Gender Identity in Crosshairs
S.B. 88, which is currently being rewritten by Summers, its sponsor, would prohibit schools from teaching children under the age of 16 about matters such as gender identities, other than their biological sex, without the express written consent of the child's guardian.
In its current form, the bill would ban any adult acting "in loco parentis" — defined in the bill as any person exercising control over a child as a caregiver or as a member of the staff of any private, public or charter school, social services agency, library, camp or "similar facility or program" — from providing or obtaining from a child information "of a sensitive nature" without the legal guardian's consent. This information, according to the bill, is defined as sex education or information about a child's sexual orientation or gender identity, other than the child's biological sex.
In practical terms, this would require that parents of children in public, private and charter schools opt their children into sex education classes rather than opt them out if they don't want them to participate, as is the current practice in Georgia's public schools.
The bill also says that schools can't change the name, sex or gender of a child under the age of 16 in their official school record without written permission from parents, accompanied by a copy of the student's amended birth certificate reflecting a change in gender.
The bill would also bar adults from instructing, educating or training a child while dressed "in a sexually provocative manner, applying current community standards" as determined by their workplace without the express written permission of the child's guardian.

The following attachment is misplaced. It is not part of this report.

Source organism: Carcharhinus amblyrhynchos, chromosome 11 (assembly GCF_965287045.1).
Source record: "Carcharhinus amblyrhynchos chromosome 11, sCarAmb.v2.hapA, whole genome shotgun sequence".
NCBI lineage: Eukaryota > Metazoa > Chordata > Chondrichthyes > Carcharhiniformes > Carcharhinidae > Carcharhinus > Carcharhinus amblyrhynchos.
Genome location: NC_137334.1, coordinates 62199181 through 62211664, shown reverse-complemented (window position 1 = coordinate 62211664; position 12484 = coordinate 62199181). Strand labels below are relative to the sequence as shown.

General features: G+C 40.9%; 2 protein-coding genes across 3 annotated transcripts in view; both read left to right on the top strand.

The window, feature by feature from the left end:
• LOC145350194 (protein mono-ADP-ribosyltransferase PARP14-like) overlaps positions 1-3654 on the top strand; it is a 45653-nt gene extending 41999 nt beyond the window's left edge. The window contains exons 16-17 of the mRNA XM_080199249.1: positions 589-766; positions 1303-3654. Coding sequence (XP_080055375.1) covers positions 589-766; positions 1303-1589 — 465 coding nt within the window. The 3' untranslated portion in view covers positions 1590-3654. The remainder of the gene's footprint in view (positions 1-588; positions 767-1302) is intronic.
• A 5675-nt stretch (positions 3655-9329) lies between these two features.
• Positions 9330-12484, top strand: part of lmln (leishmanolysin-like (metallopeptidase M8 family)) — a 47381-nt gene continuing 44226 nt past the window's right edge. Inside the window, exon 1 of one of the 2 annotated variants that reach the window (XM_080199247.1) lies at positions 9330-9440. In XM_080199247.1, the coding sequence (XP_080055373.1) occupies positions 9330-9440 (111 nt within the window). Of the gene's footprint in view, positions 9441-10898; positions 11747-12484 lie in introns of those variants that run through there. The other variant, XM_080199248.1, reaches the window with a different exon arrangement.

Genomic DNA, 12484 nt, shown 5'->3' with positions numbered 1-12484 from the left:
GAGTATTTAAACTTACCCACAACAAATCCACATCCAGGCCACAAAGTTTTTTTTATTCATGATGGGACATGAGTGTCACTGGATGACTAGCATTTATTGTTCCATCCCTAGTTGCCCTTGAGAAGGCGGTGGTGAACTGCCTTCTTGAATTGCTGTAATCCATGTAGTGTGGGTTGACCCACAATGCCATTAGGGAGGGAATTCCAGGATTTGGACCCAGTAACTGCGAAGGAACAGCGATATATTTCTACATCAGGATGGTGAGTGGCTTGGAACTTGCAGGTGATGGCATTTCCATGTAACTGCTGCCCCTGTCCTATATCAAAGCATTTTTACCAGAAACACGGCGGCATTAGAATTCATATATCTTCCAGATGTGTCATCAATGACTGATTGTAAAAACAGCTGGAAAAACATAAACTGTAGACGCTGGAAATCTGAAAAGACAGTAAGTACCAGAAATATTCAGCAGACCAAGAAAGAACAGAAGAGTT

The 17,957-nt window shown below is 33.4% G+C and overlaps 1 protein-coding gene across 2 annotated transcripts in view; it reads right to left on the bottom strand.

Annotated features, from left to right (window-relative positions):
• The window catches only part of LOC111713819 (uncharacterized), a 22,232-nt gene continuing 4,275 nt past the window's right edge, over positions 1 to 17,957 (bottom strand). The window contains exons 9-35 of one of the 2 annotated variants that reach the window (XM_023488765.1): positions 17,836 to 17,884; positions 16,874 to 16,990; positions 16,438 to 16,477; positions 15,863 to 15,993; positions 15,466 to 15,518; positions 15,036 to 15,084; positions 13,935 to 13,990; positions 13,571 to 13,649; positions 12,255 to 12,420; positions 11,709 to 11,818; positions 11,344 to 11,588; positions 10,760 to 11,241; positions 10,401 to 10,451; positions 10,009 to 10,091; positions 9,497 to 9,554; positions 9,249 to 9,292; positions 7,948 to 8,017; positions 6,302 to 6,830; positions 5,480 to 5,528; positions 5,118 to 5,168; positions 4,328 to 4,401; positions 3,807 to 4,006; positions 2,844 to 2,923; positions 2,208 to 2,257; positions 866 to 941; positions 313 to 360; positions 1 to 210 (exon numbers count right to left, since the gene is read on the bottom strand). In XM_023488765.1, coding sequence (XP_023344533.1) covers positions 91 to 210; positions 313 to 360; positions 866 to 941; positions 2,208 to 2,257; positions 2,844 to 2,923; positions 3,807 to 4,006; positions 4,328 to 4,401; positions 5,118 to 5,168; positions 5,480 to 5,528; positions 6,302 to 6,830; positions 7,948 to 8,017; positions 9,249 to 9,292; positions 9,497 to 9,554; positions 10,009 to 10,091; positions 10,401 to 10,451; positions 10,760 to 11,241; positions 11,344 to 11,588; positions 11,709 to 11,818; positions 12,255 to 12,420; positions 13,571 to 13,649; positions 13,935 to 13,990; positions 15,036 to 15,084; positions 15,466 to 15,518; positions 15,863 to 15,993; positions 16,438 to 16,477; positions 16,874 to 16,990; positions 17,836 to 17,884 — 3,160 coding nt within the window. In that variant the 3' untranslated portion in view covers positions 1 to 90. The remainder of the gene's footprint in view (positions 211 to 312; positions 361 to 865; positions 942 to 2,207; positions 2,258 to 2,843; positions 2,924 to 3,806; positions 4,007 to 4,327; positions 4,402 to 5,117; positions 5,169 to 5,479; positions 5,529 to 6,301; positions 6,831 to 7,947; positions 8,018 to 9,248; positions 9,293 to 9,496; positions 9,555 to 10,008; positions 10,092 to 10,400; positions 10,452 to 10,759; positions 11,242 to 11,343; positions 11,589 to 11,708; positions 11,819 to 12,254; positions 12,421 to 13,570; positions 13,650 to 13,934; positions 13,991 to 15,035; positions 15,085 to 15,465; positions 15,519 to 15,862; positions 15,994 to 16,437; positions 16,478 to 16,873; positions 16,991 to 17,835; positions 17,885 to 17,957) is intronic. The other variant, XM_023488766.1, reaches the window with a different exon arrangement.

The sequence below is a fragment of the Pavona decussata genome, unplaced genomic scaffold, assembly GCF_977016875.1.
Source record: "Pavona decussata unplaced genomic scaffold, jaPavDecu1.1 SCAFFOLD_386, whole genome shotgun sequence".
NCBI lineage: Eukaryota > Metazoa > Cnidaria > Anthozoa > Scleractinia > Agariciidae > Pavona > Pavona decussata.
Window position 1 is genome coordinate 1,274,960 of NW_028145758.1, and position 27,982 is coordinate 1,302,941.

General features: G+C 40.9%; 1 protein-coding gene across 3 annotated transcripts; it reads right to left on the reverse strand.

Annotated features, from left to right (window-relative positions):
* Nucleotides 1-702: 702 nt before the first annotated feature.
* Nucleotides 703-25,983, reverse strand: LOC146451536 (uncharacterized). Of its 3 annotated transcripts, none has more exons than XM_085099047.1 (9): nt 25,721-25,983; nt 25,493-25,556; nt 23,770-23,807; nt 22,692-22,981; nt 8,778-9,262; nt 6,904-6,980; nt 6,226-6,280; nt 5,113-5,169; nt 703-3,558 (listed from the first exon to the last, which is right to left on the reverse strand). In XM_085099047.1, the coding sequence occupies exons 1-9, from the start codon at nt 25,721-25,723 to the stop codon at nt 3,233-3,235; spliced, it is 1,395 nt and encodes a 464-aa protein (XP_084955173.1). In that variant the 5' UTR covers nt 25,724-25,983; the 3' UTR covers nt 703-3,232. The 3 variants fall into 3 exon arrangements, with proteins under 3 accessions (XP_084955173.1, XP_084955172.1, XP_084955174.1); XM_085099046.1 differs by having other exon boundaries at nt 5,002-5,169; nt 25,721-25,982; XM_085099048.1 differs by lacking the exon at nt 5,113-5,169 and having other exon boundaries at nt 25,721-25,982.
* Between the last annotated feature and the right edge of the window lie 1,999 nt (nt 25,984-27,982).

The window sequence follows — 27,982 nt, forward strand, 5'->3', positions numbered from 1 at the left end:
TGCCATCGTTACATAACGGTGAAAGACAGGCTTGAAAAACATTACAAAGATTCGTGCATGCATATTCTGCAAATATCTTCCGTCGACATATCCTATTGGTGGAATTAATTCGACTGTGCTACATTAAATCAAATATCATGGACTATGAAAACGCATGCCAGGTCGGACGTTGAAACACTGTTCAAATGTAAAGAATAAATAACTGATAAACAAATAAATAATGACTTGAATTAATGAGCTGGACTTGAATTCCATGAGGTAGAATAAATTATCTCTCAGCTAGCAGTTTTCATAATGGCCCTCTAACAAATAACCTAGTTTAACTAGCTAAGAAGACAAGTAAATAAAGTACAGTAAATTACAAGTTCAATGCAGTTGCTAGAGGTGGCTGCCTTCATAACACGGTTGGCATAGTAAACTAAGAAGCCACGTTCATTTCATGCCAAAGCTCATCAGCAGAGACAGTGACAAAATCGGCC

The bill currently proposes punishing those who don't comply with its terms by withholding funds from public and charter schools, rendering private schools ineligible to be a qualified, or accredited, school or program, sanctioning certificated personnel and revoking the tax-exempt status of nonprofit organizations.
Sarah Hunt-Blackwell, an attorney and Georgia First Amendment policy advocate for the American Civil Liberties Union, testified before a state Senate committee on the bill earlier this month, saying the measure would violate the First Amendment rights of students and educators by censoring "LGBTQ+ questions, concerns and experiences."
According to Hunt-Blackwell, the Constitution protects "nonintimate conversations about gender identity and sexual orientation, even in schools," and S.B. 88 runs afoul of that protection. It is also a content-based regulation, she said, meaning that it limits speech due to the topic, idea or message being expressed.
"Extensive case law has established that content-based regulations are presumptively unconstitutional unless they serve a compelling state interest. There is not a compelling interest in limiting nonintimate sex and gender discussions in schools," Hunt-Blackwell said. "If anything, rising suicide rates among LGBTQ+ teens suggests the compelling interest that educators need more resources for these students and should be having more of these conversations, not barring them altogether."
Critics have compared S.B. 88 to so-called don't say gay laws already in place in other states that try to stop teachers from discussing LGBTQ issues with students. One such law in Florida, H.B. 1557 or the Parental Rights in Education Act, has faced widespread opposition from students and parental groups who say it is an "unlawful attempt to stigmatize, silence and erase LGBTQ people in Florida's public schools," and that its "sweeping, vague ban" on discussing sexual orientation or gender identity amounts to a chilling effect on free speech.
Earlier this month, a Florida federal judge dismissed a lawsuit brought by parents and students against Florida's law, saying they couldn't point to a "concrete future harm" that would be prevented by stopping its enforcement.
Summers did not immediately respond to requests for comment.
A Bill to Bar Gender Surgery on Minors
Another Summers-sponsored bill, S.B. 140, hopes to bar hospitals and other licensed health care facilities from providing minors with certain surgical procedures and gender-affirming care, including most sex-reassignment surgeries and hormone-replacement therapies.